There is an incredible civil war going on throughout the world and a critical need for greater global awareness on the issue. Across much of the world, climate change is making environments less capable of supporting human life.
Recently, however, after more than two weeks of debate, nearly 200 countries have adopted the global agreement to cut and then eliminate greenhouse gas pollution collectively. ABC News reports, “There were tears of joy at the United Nations climate change conference in Paris after world leaders agreed on an historic deal to cut emissions.” According to news from the National Post, in the pact, the countries commit to limiting the amount of greenhouse gases emitted by human activity to the same levels that trees, soil and oceans can absorb naturally, beginning at some point between 2050 and 2100.
The 2015 Paris Climate Summit is a helpful reminder that the Sharing Economy, which helps find more productive uses for underutilized assets, is having a positive, transformative effect on the environment.
For example, Sharing Economy ridesharing services like Uber and Lyft limit climate change by promoting sustainable travel. A sharing economy company such as Pley, a toy rental company, eliminates 10.5 pounds of CO2 emission for every toy it rents. Additionally, home sharing companies also encourage sustainable travel. According to a study conducted by the Cleantech Group, trips that rely on home sharing companies, including bed-and-breakfasts, emit 66 percent less CO2 than trips using hotels, including hotels that have earned five-star efficiency ratings. This is because fewer resources are used to care for travelers.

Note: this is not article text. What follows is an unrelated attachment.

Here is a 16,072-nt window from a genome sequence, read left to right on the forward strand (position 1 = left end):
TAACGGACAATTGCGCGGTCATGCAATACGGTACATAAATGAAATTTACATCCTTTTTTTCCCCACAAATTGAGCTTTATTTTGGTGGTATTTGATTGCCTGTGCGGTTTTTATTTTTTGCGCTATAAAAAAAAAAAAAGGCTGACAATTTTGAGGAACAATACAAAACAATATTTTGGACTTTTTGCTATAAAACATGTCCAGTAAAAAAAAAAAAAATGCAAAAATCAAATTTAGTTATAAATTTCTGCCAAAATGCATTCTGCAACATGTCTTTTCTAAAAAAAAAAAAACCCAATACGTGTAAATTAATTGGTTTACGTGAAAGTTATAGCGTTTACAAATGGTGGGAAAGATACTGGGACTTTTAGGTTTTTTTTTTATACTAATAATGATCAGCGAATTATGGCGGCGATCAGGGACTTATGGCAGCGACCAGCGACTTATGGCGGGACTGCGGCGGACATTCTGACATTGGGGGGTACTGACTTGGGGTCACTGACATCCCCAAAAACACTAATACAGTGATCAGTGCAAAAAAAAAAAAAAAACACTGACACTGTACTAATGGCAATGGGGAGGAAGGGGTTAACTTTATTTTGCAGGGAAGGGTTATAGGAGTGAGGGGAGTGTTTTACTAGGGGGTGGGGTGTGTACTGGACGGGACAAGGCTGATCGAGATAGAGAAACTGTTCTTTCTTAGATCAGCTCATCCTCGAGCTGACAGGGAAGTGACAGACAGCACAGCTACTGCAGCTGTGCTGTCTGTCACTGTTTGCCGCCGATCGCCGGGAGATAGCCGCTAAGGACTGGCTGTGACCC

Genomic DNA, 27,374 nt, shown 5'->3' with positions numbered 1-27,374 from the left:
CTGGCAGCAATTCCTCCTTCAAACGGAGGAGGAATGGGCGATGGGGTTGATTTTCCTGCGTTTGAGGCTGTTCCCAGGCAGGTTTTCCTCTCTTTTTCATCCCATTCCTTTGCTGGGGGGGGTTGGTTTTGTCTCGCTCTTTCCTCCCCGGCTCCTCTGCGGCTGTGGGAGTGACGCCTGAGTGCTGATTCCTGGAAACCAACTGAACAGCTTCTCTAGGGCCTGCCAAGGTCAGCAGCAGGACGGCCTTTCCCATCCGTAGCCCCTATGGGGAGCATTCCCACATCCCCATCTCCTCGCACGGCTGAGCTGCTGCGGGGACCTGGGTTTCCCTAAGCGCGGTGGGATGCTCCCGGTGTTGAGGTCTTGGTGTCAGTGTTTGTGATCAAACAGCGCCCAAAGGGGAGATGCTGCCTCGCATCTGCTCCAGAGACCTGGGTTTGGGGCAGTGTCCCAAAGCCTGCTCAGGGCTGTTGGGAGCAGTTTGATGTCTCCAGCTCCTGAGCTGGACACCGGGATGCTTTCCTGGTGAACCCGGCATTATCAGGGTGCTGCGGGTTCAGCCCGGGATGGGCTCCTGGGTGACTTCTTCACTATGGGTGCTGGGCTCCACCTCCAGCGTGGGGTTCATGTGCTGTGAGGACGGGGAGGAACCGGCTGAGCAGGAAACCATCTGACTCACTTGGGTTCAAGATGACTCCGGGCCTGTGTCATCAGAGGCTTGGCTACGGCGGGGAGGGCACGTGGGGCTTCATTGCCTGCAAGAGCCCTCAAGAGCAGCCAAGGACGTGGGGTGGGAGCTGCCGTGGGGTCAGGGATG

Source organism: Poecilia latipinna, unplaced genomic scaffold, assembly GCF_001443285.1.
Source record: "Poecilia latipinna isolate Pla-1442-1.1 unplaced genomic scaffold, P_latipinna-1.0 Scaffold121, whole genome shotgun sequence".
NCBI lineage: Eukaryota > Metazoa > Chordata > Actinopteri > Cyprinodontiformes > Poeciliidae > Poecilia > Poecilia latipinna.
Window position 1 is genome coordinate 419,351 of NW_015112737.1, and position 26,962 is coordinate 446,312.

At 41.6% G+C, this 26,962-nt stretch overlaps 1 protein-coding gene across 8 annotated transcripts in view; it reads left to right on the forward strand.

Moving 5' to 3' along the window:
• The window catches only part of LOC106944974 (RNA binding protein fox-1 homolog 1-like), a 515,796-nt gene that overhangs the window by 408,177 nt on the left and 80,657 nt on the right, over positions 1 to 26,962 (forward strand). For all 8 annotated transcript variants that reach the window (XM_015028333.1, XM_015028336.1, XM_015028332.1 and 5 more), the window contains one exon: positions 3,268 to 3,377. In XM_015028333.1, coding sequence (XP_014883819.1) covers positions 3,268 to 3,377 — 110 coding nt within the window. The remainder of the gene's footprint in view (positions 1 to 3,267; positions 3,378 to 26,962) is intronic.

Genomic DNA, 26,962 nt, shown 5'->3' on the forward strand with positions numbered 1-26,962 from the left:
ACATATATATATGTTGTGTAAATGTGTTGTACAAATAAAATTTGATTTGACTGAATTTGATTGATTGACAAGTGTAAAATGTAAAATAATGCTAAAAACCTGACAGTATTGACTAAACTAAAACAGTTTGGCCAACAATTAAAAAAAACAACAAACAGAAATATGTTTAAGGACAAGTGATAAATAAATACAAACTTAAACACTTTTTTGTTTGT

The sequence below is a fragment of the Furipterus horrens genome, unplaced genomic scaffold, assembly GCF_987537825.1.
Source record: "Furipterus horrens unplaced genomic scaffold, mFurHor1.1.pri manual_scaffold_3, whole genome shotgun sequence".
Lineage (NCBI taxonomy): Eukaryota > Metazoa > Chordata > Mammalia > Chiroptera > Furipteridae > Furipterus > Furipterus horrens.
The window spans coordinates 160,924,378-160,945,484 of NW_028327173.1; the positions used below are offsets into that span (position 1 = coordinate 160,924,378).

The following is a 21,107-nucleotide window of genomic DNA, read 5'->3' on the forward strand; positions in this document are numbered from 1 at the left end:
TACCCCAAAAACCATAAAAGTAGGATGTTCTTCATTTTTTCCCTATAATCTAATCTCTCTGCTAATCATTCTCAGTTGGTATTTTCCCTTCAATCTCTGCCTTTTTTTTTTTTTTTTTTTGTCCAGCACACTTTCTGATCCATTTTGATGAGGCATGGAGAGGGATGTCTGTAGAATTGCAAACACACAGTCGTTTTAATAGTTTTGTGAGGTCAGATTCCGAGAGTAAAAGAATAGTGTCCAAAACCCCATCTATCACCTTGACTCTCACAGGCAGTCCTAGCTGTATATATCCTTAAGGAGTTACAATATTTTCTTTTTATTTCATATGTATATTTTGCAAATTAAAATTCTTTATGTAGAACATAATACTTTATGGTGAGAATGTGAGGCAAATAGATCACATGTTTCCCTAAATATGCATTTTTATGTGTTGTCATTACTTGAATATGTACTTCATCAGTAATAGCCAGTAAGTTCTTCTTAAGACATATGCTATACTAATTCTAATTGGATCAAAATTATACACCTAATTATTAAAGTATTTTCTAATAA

Investors are increasingly intrigued by the potential of these sharing economy companies to radically upend both how we consume goods and how we work to afford them—whether it’s monetizing underutilized assets or forgoing purchase of those assets altogether.
The rise of the sharing economy is a potent weapon in the carbon war. One third of business leaders see the value in sharing best practice, costs and resources to improve efficiency and reduce emissions that would enable them to respond effectively to climate change. But economic transformation cannot come from invention alone, it is also dependent on the adoption of new, innovative products and services across the economy.